Early Literacy Aside–Empower: When you go to play in the park next time with your children, talk about some of the concepts we talked about today–over/under, top/bottom, left/right. The best way for children to learn these concepts is not by memorizing what they mean, but by learning them as they are playing.  By helping them learn these concepts, they will later better understand what they read.
Natalie Beaver, Sacramento (CA) Public Library

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A Good Day by Kevin Henkes

April 19, 2008 on 7:25 am | In 4's and 5's, Adult Aside, Age Levels, Background Knowledge--Conceptual Thinking, Books, Crafts/Activities, Example Aside, Storytime Component, Vocabulary | No Comments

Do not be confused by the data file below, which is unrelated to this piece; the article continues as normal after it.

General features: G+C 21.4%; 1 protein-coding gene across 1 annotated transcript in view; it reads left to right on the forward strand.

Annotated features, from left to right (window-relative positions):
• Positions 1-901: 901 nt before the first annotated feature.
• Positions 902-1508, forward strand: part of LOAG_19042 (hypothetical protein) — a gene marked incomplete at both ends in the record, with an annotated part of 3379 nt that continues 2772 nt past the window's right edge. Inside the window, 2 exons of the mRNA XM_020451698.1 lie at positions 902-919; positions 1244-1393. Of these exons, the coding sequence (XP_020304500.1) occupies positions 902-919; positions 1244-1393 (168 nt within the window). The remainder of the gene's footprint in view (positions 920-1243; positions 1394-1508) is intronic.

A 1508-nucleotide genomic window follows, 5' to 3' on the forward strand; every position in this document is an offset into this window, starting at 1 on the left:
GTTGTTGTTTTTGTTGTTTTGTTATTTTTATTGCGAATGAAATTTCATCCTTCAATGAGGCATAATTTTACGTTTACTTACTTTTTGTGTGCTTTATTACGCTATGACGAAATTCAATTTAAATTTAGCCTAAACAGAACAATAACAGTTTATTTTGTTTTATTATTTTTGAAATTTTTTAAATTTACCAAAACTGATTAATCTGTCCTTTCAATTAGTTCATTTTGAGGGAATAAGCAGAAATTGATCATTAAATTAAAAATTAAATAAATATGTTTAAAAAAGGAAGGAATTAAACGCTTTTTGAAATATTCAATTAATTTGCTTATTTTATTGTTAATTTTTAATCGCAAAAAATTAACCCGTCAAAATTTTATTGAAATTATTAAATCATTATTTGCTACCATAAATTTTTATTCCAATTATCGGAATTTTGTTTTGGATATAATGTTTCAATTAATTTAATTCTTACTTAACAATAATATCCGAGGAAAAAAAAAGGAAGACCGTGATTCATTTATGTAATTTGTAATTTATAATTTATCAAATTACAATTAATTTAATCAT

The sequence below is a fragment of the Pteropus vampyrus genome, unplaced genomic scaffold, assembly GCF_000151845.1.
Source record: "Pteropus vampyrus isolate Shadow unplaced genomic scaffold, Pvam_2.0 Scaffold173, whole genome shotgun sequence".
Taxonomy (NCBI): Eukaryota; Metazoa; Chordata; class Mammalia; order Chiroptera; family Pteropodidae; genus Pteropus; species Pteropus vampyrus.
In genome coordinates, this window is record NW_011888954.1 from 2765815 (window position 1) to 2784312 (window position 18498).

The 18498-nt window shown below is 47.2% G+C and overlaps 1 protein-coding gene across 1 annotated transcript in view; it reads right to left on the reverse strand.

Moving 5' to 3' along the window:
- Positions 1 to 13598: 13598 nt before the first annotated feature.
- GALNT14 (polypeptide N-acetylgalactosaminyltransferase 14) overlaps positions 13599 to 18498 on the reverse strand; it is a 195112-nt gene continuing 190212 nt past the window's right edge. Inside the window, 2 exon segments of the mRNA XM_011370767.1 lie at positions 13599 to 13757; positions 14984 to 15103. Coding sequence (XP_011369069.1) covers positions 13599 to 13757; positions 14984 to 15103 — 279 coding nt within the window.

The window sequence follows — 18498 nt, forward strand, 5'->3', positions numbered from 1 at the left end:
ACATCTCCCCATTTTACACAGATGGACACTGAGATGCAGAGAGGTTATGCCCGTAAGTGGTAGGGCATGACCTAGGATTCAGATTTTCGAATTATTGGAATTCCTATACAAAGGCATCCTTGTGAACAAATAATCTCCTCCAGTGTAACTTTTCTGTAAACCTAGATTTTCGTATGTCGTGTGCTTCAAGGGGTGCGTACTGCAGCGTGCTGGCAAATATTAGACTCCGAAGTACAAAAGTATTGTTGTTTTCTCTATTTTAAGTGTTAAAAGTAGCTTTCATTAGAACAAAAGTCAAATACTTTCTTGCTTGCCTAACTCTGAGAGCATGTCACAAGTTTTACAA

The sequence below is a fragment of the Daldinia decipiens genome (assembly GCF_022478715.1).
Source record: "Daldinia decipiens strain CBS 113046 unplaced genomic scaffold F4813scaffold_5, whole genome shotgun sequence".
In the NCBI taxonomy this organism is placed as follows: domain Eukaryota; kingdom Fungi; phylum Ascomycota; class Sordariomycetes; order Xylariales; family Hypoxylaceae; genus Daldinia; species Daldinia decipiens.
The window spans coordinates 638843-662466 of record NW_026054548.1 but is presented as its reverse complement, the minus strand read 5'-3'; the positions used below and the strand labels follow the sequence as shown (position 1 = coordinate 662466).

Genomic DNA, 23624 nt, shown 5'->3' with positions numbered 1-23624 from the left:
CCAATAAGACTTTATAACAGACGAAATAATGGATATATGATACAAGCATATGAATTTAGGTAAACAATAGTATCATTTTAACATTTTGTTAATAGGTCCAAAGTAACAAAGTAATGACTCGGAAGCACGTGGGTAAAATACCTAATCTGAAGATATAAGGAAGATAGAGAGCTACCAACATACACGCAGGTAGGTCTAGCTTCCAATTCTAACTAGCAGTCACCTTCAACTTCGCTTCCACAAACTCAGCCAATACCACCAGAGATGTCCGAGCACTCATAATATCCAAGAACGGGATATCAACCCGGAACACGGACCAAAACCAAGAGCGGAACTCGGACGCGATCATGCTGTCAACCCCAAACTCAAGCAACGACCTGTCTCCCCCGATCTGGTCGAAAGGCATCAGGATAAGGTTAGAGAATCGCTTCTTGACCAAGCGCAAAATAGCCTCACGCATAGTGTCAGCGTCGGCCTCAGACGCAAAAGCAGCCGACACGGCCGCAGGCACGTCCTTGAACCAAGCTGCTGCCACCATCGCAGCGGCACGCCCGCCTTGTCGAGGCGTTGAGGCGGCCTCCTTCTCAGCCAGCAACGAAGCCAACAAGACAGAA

Book Introduction: In this book there are four animals (point to them on the cover)–a yellow bird, a white dog, an orange fox, and a brown squirrel. For each animal something sad happens, but then something good does, too! Let’s see what happens.
Read the book A Good Day by Kevin Henkes.
Sometimes something happens to us that makes us sad, but then we find a way to be happier. I am going to give each person a piece of paper and there are some crayons to share. I would like you to draw a picture of a time you were sad and a time you could make yourself happy. Then tell me or the adult who brought you about your picture.
Early Literacy Aside–Example: Adults, having your child describe their experiences and feelings aloud gives you an opportunity to develop their vocabulary and background knowledge. You can add more words to what they already use and also explain more about the situations they describe.